Kitchen Table Debriefs - Hostile Fire Events (Part II)
Edward M. Raposo
In fiction and movies, recognition is simple: wisps of smoke appear from below a door in an otherwise smoke-free environment, only to be completely drawn back into the fire room again. In reality, most times the environment is chaotic, with smoke charging out of every possible crack and crevice. This is because, in reality, there are multiple processes going on at the same time. Fire in one room may be going through the decay phase, but fire is another room may be in the free burning phase. Art doesn’t always imitate life.
I am amazed to read online forums or discussions on YouTube videos where firefighters will literally argue that a particular explosion isn’t a backdraft simply because it did not display the same characteristics (puffing smoke is a common one) of a backdraft from the movie.
A backdraft occurs when an oxygen-starved smoldering fire, in either the growth or decay phase of combustion, receives enough of a blast of oxygen to rekindle and reignite, pure and simple. Unfortunately, there are no indicators to predict a backdraft will occur, but there are conditions and signs usually observed whenever backdrafts occur, and we need to watch for these as a warning. The way to recognize a potential backdraft scenario is as follows:
•Thick smoke, under pressure, puffing or pushing out from small openings •Smoke flowing back into a burning room just after a firefighter advance, forcible entry, of ventilation operation •Dense black or dark brown smoke indicating a large quantity of CO gas in the smoke (Smoke could also be mustard-colored) •Window glass discolored from heat and smoke indicating a long decay-stage fire.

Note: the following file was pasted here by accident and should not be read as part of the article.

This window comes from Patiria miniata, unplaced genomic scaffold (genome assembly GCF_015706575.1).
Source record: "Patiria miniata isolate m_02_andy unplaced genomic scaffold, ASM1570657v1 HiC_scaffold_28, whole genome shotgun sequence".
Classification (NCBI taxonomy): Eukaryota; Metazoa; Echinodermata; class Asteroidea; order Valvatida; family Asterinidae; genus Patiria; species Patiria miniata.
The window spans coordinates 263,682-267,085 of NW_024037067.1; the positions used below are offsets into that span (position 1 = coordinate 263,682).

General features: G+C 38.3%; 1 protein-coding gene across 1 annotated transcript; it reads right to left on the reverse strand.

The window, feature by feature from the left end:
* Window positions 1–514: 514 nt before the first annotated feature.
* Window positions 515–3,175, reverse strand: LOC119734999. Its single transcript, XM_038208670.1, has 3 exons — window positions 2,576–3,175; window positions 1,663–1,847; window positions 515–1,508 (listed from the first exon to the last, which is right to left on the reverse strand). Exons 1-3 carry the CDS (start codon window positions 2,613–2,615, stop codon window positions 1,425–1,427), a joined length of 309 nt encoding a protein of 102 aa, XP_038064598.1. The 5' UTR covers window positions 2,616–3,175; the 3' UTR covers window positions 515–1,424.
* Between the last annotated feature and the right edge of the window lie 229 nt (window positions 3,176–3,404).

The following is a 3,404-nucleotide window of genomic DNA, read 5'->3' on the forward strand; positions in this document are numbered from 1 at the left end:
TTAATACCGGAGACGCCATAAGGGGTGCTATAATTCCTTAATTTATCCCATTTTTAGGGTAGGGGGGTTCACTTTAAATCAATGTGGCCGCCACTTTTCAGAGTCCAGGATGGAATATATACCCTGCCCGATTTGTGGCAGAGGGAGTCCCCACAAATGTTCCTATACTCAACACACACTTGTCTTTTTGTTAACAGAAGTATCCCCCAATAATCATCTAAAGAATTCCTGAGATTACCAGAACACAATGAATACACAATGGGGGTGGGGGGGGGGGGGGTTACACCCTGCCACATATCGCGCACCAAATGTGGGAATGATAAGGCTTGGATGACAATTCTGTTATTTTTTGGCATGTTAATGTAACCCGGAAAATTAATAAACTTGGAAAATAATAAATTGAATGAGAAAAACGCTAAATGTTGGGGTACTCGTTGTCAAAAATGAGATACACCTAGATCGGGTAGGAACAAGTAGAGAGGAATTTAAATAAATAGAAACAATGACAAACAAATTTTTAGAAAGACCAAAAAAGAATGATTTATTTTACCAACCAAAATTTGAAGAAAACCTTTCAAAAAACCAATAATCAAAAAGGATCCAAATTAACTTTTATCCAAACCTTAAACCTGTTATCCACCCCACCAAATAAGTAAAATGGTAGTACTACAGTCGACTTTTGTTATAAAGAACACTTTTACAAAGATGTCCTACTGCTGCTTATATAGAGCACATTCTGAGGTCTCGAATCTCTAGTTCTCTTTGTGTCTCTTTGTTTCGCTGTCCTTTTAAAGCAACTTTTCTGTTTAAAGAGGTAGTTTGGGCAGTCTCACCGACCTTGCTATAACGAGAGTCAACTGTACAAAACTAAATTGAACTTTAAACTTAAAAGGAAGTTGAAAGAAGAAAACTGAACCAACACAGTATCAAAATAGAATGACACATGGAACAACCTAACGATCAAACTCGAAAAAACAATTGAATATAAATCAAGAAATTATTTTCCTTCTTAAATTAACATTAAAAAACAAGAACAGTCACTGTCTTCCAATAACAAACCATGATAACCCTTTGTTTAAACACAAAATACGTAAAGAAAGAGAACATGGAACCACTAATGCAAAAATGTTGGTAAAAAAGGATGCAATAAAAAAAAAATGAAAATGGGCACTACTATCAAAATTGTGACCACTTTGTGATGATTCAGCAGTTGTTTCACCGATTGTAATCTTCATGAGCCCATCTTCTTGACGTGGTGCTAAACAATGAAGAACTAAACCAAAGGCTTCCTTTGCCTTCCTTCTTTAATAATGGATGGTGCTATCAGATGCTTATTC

These conditions do not guarantee a backdraft will occur, but these indicators are usually present when a backdraft DOES occur.
What You Can Do
Your protection against a backdraft, other than your turnout gear (which may help reduce any injury from the blast), is preventing it from happening in the first place.
The steps you can take to attempt to prevent a backdraft from occurring include vertical ventilation and application of copious amounts of water. Unfortunately, both of these activities also introduce oxygen to the target room.
Vertical ventilation, even if it triggers an explosion, will vent everything up and out of the structure. This is usually the safest place to release this energy.
The application of water on the fire is your other option. Water is the tool of choice when fighting fires because of its heat-absorbing qualities, low cost and high availability. Water does not suffocate a fire, but it quenches the object that is burning, absorbing the heat and thus, putting the fire out (removing the heat and interrupting the fire tetrahedron).
Water application, however, may also trigger the backdraft explosion. Therefore, water must be applied using good practices, in other words, indirectly applied from outside the fire room (preferably from outside the building and through a breached window) crews should be safely positioned and angled to the side of the window or doorway. Chief Dunn, among others, refers to this as flanking the fire.
No matter where you get your information from, and no matter what you use as your source of training, the bottom line is: wear your protective clothing all the time on the fire ground, perform vertical ventilation, cool the environment, and keep out of it’s way!